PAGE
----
Oz sidesteps charge that of­fi­cials paid mi­grant boat


Australia’s prime min­is­ter on Fri­day sidestepped charges that of­fi­cials from his coun­try paid the crew of a boat car­ry­ing 65 mi­grants to re­turn to In­done­sian wa­ters, but said Australia had to be cre­ative to stop the flow of boats car­ry­ing asy­lum seek­ers to its shores.

Aus­tralian Prime Min­is­ter Tony Ab­bott’s com­ments come one day af­ter In­done­sia’s For­eign Min­istry said it was “very con­cerned” by the al­le­ga­tions that Australia had paid off the crew of the boat, which had sev­eral chil­dren and a preg­nant woman on board, to re­turn to In­done­sia.

Po­lice in In­done­sia’s East Nusa Teng­gara prov­ince said the boat’s cap­tain and five crew mem­bers de­tained on re­mote Rote is­land said they were each paid US$ 5,000 af­ter be­ing in­ter­cepted by an Aus­tralian navy ship on May 20.

For­eign Min­istry spokesman Ar­rmanatha Nasir said the In­done­sian gov­ern­ment was con­cerned that if such pay­ments were hap­pen­ing, they could en­cour­age hu­man traf­fick­ing.

Australia has a pol­icy of turn­ing back and re­fus­ing to re­set­tle any mi­grant who ar­rives on its shores by boat. Mi­grants es­cap­ing poverty or op­pres­sion use In­done­sia as a tran­sit point for the per­ilous jour­ney in of­ten barely sea­wor­thy ves­sels to Australia.

Ab­bott ‘ Dodg­ing’

Ab­bott did not deny the al­le­ga­tion when ques­tioned on Ra­dio 3AW on Fri­day. He said Australia’s bor­der pro­tec­tion of­fi­cials have been “in­cred­i­bly cre­ative” in com­ing up with strate­gies to stop peo­ple smug­gling.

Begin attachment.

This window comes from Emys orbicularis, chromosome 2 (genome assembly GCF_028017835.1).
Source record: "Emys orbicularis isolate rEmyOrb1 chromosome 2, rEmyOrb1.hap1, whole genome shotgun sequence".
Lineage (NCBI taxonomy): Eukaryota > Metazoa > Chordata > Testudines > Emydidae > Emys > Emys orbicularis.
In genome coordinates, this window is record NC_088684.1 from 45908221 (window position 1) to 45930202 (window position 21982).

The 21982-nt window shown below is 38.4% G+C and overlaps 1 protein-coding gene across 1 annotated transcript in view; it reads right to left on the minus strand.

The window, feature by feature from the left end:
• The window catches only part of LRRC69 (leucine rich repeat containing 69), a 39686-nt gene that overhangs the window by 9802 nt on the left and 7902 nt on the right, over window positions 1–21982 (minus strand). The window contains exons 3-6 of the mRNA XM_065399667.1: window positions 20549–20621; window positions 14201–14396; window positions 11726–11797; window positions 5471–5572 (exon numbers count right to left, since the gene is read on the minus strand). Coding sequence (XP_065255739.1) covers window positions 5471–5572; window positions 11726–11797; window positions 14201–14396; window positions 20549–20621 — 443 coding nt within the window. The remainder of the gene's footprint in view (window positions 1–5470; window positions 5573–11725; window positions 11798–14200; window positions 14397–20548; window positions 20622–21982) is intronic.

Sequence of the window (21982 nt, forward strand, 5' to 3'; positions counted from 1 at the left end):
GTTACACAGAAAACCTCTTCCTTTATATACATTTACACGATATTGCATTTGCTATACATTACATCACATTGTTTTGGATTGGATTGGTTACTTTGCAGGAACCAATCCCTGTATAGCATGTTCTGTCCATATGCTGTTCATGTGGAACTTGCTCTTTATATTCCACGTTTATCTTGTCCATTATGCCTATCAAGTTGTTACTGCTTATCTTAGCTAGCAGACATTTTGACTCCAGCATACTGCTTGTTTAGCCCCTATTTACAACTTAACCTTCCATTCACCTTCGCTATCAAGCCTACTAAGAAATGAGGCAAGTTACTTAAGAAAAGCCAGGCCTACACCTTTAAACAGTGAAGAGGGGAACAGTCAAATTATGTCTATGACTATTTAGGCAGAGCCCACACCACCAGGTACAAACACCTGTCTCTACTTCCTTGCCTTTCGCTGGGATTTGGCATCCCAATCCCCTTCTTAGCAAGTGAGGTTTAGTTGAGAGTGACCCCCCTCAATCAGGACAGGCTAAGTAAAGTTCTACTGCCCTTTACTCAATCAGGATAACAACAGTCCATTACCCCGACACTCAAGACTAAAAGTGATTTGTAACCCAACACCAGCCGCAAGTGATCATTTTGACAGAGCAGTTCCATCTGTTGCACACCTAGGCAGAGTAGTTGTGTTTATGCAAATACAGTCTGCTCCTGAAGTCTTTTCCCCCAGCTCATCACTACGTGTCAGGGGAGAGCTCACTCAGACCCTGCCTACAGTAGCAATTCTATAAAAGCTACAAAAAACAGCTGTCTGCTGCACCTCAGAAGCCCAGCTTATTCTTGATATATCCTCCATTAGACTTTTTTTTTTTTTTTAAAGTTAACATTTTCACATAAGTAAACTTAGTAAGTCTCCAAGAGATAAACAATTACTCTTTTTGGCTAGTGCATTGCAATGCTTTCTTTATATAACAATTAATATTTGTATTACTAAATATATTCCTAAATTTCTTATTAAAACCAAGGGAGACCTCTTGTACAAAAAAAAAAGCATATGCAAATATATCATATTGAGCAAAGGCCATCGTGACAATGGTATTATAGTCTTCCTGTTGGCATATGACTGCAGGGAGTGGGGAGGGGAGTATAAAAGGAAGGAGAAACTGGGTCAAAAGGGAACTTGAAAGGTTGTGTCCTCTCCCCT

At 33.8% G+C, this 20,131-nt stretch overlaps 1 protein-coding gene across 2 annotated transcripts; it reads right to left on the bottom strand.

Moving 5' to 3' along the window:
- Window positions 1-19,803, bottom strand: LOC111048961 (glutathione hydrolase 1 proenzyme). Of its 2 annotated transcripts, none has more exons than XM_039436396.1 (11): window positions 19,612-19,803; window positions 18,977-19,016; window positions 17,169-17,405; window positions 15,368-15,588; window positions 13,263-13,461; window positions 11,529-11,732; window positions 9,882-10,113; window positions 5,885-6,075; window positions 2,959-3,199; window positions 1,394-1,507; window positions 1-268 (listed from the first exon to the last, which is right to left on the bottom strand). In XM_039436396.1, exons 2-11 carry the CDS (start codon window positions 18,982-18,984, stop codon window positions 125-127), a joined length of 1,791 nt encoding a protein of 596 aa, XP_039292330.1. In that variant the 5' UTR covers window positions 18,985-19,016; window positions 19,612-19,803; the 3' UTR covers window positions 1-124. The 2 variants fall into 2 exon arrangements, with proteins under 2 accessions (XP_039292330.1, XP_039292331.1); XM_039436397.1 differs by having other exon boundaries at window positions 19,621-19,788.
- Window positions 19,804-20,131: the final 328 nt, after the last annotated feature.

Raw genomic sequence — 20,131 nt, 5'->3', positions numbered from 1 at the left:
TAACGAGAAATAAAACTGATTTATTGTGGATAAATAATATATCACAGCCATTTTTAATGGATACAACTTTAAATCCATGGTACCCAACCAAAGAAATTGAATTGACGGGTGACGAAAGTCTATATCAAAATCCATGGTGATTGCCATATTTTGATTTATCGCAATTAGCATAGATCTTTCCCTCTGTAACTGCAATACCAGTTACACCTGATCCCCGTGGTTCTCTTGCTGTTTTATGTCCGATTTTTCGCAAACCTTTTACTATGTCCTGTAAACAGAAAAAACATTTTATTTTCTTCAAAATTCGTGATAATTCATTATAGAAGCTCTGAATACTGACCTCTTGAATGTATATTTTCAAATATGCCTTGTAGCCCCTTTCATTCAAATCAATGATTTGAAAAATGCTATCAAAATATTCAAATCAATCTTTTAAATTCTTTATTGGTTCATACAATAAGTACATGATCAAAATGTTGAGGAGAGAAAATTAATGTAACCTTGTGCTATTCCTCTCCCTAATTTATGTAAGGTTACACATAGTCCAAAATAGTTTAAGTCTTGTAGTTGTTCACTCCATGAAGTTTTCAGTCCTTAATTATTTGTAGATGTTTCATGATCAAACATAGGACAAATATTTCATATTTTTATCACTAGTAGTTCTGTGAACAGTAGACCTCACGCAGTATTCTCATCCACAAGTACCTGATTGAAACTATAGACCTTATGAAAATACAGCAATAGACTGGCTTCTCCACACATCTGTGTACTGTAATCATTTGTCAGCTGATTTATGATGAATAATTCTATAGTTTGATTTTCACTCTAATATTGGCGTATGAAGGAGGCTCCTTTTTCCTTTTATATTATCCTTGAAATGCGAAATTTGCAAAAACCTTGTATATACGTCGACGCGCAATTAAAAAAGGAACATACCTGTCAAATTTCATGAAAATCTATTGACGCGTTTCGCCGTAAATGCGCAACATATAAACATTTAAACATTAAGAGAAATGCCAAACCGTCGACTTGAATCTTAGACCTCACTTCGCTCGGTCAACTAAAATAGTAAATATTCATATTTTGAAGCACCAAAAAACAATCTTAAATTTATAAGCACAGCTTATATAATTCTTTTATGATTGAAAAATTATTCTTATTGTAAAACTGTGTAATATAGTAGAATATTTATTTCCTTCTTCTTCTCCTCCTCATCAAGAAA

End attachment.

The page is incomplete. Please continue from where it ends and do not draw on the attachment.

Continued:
“By hook or by crook we are gonna stop the trade,” Ab­bott said. “We have stopped the trade and we will do what we have to do to en­sure that it stays stopped.”

Ab­bott again dodged ques­tions about the al­le­ga­tions dur­ing a sub­se­quent press con­fer­ence. Asked di­rectly whether t he gov­ern­ment had paid peo­ple smug­glers to turn back boats, he replied, “What the gov­ern­ment has done is stop the boats.... And we’ve used a whole range of mea­sures to stop the boats be­cause that’s what the Aus­tralian peo­ple elected us to do.”

Australia’s op­po­si­tion law­mak­ers jumped on the con­tro­versy, ac­cus­ing the gov­ern­ment of cre­at­ing an in­cen­tive for peo­ple smug­glers.

“( Peo­ple smug­glers) should be fac­ing pros­e­cu­tion with the full force of the law, not be put in a sit­u­a­tion that when they turn up aside an Aus­tralian Navy ves­sel, they are in ef­fect next to a float­ing ATM,” said Richard Mar­les, im­mi­gra­tion spokesman for the op­po­si­tion La­bor Party.

The al­le­ga­tion comes as Southeast Asia, mean­while, is em­broiled in a broader mi­grant cri­sis as Ro­hingya Mus­lims flee­ing per­se­cu­tion in pre­dom­i­nantly Bud­dhist Myan­mar and Bangladeshis look­ing for a bet­ter life abroad have landed in Thai­land, Malaysia and In­done­sia.

Po­lice said the boat was car­ry­ing 65 mi­grants, mainly from Sri Lanka and a fewer num­ber from Bangladesh, and was at­tempt­ing to reach New Zealand.

Ac­cord­ing to the ac­count given to po­lice by the de­tained crew, their ves­sel was boarded off Christ­mas Is­land in Aus­tralian wa­ters by a navy of­fi­cer who spoke In­done­sian and ne­go­ti­ated their re­turn to In­done­sian ter­ri­tory. Aus­tralian au­thor­i­ties pro­vided two dif­fer­ent boats along with enough fuel and food to re­turn to In­done­sian wa­ters, the crew said, ac­cord­ing to po­lice.

Christ­mas Is­land is 1,090 kilo­me­ters ( 675 miles) south­west of Rote is­land in cen­tral In­done­sia.

Hi­dayat, a lo­cal po­lice chief on Rote, said the mi­grants came ashore on May 31 af­ter lo­cals re­ported the boats stranded in nearby wa­ters. They were taken to an im­mi­gra­tion detention cen­ter in the pro­vin­cial cap­i­tal Ku­pang on Tues­day.

“I saw the money and even counted it to­gether with the crew dur­ing in­ter­ro­ga­tion,” said Hi­dayat, who uses one name. “But I don’t want to spec­u­late be­fore the in­ves­ti­ga­tion is com­plete.”

Ar­rmanatha, the In­done­sian for­eign min­istry spokesman, said chil­dren in­clud­ing three of a very young age and a preg­nant woman were among the mi­grants.

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